2. There’s no use reasoning with unreasonable people – These people, for all their titles, their followers, and high-mindedness, were unreasonable. What is unreasonable? Simply, it is the inability to reason. What does it mean to reason? It is the power to think, , understand, and form judgements through a process of logic. Reacting and resonating does not require reason. It does not go through a process before a judgement is made. People who do not take the time to understand another side before they make a judgement are biased people. And bias prevents us from truly making a true judgement because bias blinds us from other pieces of information that may have changed our conclusion. There is no use reasoning with people who won’t use reason. All your reasoning will be met with reaction. It is a waste of energy. I told myself, “I don’t want to waste my energy encouraging unreasonable people to care, love, and build. I don’t want to waste my energy writing for virtue signalers and people who are so good at tearing down with nothing built to show for. I want to focus it on people who actually want to care, love, and build, who want to see results so badly, they’re willing to pay the price for those results. So I decided to transition to a membership site. Here’s what I found: more visits, more minutes read per post, and less headache.

    This Simple Guide to Life is dedicated to my early subscribers. Thank you for inspiring me to organize something that is useful and not just resonating. I hope this is of great value to you.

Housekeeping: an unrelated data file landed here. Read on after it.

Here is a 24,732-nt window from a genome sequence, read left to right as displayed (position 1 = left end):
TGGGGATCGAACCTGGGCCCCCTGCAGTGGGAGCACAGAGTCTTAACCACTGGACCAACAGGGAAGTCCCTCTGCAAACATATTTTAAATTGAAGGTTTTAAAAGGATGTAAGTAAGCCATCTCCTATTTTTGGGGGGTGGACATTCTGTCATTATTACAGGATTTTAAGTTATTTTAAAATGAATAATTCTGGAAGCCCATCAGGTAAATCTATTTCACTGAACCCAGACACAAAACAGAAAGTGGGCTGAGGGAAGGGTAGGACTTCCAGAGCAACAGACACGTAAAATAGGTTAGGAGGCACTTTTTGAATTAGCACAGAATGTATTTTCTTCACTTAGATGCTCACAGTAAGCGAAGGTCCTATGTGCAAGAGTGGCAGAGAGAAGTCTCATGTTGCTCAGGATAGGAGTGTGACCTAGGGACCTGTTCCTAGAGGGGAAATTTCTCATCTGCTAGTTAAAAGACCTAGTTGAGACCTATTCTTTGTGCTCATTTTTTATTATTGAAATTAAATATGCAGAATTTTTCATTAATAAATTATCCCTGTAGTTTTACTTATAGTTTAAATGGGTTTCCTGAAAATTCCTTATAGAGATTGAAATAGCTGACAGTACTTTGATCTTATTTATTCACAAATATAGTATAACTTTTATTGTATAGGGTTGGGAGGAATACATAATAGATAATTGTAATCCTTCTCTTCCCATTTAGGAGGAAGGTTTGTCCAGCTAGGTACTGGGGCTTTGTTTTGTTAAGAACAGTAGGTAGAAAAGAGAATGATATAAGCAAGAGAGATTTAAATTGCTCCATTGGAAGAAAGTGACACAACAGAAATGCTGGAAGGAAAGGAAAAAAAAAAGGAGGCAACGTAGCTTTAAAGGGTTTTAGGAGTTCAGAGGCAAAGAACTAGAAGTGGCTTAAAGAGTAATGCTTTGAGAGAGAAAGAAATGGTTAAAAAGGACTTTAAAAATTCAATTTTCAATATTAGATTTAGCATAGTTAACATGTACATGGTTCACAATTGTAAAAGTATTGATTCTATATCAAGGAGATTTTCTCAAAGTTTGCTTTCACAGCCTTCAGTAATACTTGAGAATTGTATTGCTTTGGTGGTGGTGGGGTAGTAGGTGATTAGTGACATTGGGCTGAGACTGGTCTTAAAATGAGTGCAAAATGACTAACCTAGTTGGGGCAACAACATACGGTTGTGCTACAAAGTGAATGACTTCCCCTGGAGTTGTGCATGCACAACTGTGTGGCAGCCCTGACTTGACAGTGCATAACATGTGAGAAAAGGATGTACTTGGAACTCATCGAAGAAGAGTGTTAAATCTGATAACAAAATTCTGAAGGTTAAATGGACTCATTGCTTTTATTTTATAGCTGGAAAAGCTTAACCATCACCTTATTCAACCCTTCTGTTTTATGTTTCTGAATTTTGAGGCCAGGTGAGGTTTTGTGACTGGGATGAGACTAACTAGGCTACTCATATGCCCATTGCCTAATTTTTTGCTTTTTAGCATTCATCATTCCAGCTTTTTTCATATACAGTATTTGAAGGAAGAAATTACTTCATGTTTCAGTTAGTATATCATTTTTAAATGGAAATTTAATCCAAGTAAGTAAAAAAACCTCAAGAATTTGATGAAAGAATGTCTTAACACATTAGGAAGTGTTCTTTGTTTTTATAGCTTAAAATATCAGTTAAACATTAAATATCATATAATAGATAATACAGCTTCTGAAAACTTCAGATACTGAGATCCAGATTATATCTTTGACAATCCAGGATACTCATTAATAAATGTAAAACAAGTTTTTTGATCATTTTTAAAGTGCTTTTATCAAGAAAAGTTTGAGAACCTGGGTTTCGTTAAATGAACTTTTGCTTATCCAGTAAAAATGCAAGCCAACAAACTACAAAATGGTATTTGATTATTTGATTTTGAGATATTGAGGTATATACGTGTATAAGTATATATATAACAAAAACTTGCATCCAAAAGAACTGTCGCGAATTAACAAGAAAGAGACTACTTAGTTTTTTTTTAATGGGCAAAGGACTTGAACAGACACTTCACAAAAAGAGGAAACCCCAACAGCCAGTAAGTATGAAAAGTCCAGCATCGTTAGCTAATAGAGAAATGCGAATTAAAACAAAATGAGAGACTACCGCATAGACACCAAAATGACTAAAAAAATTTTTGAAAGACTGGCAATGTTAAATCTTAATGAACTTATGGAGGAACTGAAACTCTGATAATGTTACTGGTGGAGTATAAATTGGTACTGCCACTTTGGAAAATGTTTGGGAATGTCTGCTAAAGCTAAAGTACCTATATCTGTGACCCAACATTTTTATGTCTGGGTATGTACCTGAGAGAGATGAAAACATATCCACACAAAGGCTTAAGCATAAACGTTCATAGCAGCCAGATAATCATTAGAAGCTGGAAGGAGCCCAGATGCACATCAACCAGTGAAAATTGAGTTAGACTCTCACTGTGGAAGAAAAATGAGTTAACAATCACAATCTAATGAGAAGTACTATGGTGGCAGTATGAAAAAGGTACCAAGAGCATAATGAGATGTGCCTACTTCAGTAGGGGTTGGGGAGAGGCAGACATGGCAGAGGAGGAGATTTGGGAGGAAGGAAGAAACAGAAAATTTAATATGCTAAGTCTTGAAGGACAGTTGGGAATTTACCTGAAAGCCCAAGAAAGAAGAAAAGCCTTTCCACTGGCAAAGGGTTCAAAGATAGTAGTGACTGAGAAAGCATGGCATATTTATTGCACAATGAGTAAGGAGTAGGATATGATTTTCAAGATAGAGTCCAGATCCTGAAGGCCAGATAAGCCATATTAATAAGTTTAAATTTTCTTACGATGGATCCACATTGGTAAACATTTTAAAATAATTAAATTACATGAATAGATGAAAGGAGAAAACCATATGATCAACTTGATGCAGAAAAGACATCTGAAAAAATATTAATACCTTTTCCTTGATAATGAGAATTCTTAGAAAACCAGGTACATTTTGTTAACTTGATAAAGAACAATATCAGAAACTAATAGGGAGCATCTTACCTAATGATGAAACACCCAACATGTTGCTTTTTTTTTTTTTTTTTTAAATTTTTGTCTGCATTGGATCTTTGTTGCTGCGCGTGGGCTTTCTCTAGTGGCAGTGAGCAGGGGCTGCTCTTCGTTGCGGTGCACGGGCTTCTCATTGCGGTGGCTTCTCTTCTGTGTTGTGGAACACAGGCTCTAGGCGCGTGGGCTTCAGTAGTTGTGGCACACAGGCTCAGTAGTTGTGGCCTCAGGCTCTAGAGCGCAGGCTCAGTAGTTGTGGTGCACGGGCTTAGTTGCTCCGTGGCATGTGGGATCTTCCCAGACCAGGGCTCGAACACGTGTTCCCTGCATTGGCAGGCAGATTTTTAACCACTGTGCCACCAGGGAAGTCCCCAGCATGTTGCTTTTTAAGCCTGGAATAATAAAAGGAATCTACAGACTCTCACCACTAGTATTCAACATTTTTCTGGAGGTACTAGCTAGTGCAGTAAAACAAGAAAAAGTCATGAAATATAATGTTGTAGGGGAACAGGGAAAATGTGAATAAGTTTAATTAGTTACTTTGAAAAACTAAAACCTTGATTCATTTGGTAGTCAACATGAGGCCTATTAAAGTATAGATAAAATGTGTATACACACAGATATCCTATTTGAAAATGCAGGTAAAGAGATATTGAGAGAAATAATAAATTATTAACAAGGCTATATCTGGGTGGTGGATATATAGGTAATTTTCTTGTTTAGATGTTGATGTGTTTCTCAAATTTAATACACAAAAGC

3. Success (real success) is not a publicity stunt but a private achievement – One of the most important things to remember, especially in a social media-soaked society, is that success, real success, is not obtained from winning the approval of others. To me, success is the attainment of goals, and making the approval of others is one of the dumbest goals there is. Why should I judge the quality of my life by the quality of the judgement of others? Why should I let a biased mob who won’t take the time to actually look at contributions and positions before reacting affect me? I shouldn’t and I don’t have to. What should affect me, what should concern me most, is the quality of my character, the serenity of my spirit, the understanding of my soul, fitness of my body, the strength of my relationships, and the value of the impact of my work. I don’t need others to approve. But I do need to know, for myself, in my honest inner assessment, that I am growing and improving in these areas. All the opinions of others, the passing judgements people make of others to avoid having to judge themselves, are of little value to me. True success is a private achievement not a publicity stunt.